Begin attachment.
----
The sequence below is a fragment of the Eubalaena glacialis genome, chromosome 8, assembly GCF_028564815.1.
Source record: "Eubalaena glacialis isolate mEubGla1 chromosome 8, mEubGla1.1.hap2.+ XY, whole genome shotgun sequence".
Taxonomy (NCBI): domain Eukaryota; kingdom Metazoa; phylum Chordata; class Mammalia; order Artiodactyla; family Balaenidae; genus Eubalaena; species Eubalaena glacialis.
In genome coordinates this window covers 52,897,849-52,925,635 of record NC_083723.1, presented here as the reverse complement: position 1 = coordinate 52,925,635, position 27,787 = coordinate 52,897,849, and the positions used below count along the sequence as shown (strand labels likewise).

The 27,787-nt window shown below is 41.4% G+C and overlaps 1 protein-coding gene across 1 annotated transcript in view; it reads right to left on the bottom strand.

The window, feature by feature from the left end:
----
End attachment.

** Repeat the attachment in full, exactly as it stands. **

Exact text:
The sequence below is a fragment of the Eubalaena glacialis genome, chromosome 8, assembly GCF_028564815.1.
Source record: "Eubalaena glacialis isolate mEubGla1 chromosome 8, mEubGla1.1.hap2.+ XY, whole genome shotgun sequence".
Taxonomy (NCBI): domain Eukaryota; kingdom Metazoa; phylum Chordata; class Mammalia; order Artiodactyla; family Balaenidae; genus Eubalaena; species Eubalaena glacialis.
In genome coordinates this window covers 52,897,849-52,925,635 of record NC_083723.1, presented here as the reverse complement: position 1 = coordinate 52,925,635, position 27,787 = coordinate 52,897,849, and the positions used below count along the sequence as shown (strand labels likewise).

The 27,787-nt window shown below is 41.4% G+C and overlaps 1 protein-coding gene across 1 annotated transcript in view; it reads right to left on the bottom strand.

The window, feature by feature from the left end: